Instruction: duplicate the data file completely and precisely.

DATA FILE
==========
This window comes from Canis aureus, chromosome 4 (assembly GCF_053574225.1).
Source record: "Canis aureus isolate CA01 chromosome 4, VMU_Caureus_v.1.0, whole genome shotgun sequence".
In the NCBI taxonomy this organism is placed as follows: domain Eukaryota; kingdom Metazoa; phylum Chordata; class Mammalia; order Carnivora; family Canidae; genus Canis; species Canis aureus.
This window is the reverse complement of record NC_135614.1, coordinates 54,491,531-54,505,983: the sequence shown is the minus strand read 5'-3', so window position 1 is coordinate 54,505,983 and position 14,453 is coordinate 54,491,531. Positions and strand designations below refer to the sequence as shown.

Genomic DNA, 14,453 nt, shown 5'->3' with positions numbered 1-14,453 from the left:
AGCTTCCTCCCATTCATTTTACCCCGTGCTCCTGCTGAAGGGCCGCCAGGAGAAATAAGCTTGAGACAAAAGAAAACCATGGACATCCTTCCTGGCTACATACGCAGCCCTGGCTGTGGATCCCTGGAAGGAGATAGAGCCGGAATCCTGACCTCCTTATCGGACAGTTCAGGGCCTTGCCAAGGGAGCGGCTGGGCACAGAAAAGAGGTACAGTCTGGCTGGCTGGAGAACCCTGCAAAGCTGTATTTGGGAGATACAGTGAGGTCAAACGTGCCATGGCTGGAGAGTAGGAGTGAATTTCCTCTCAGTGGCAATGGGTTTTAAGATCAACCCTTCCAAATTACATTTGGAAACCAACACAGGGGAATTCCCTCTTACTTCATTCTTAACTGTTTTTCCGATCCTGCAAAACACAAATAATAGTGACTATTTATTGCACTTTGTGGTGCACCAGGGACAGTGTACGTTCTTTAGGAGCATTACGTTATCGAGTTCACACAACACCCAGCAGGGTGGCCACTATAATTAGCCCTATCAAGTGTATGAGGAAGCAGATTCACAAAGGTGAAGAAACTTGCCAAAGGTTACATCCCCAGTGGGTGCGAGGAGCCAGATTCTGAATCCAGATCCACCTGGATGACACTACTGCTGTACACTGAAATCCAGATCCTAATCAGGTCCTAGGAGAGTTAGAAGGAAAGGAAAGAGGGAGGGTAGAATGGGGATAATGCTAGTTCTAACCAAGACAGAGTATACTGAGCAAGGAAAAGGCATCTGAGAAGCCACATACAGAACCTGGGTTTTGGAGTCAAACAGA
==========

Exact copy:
This window comes from Canis aureus, chromosome 4 (assembly GCF_053574225.1).
Source record: "Canis aureus isolate CA01 chromosome 4, VMU_Caureus_v.1.0, whole genome shotgun sequence".
In the NCBI taxonomy this organism is placed as follows: domain Eukaryota; kingdom Metazoa; phylum Chordata; class Mammalia; order Carnivora; family Canidae; genus Canis; species Canis aureus.
This window is the reverse complement of record NC_135614.1, coordinates 54,491,531-54,505,983: the sequence shown is the minus strand read 5'-3', so window position 1 is coordinate 54,505,983 and position 14,453 is coordinate 54,491,531. Positions and strand designations below refer to the sequence as shown.

Genomic DNA, 14,453 nt, shown 5'->3' with positions numbered 1-14,453 from the left:
AGCTTCCTCCCATTCATTTTACCCCGTGCTCCTGCTGAAGGGCCGCCAGGAGAAATAAGCTTGAGACAAAAGAAAACCATGGACATCCTTCCTGGCTACATACGCAGCCCTGGCTGTGGATCCCTGGAAGGAGATAGAGCCGGAATCCTGACCTCCTTATCGGACAGTTCAGGGCCTTGCCAAGGGAGCGGCTGGGCACAGAAAAGAGGTACAGTCTGGCTGGCTGGAGAACCCTGCAAAGCTGTATTTGGGAGATACAGTGAGGTCAAACGTGCCATGGCTGGAGAGTAGGAGTGAATTTCCTCTCAGTGGCAATGGGTTTTAAGATCAACCCTTCCAAATTACATTTGGAAACCAACACAGGGGAATTCCCTCTTACTTCATTCTTAACTGTTTTTCCGATCCTGCAAAACACAAATAATAGTGACTATTTATTGCACTTTGTGGTGCACCAGGGACAGTGTACGTTCTTTAGGAGCATTACGTTATCGAGTTCACACAACACCCAGCAGGGTGGCCACTATAATTAGCCCTATCAAGTGTATGAGGAAGCAGATTCACAAAGGTGAAGAAACTTGCCAAAGGTTACATCCCCAGTGGGTGCGAGGAGCCAGATTCTGAATCCAGATCCACCTGGATGACACTACTGCTGTACACTGAAATCCAGATCCTAATCAGGTCCTAGGAGAGTTAGAAGGAAAGGAAAGAGGGAGGGTAGAATGGGGATAATGCTAGTTCTAACCAAGACAGAGTATACTGAGCAAGGAAAAGGCATCTGAGAAGCCACATACAGAACCTGGGTTTTGGAGTCAAACAGA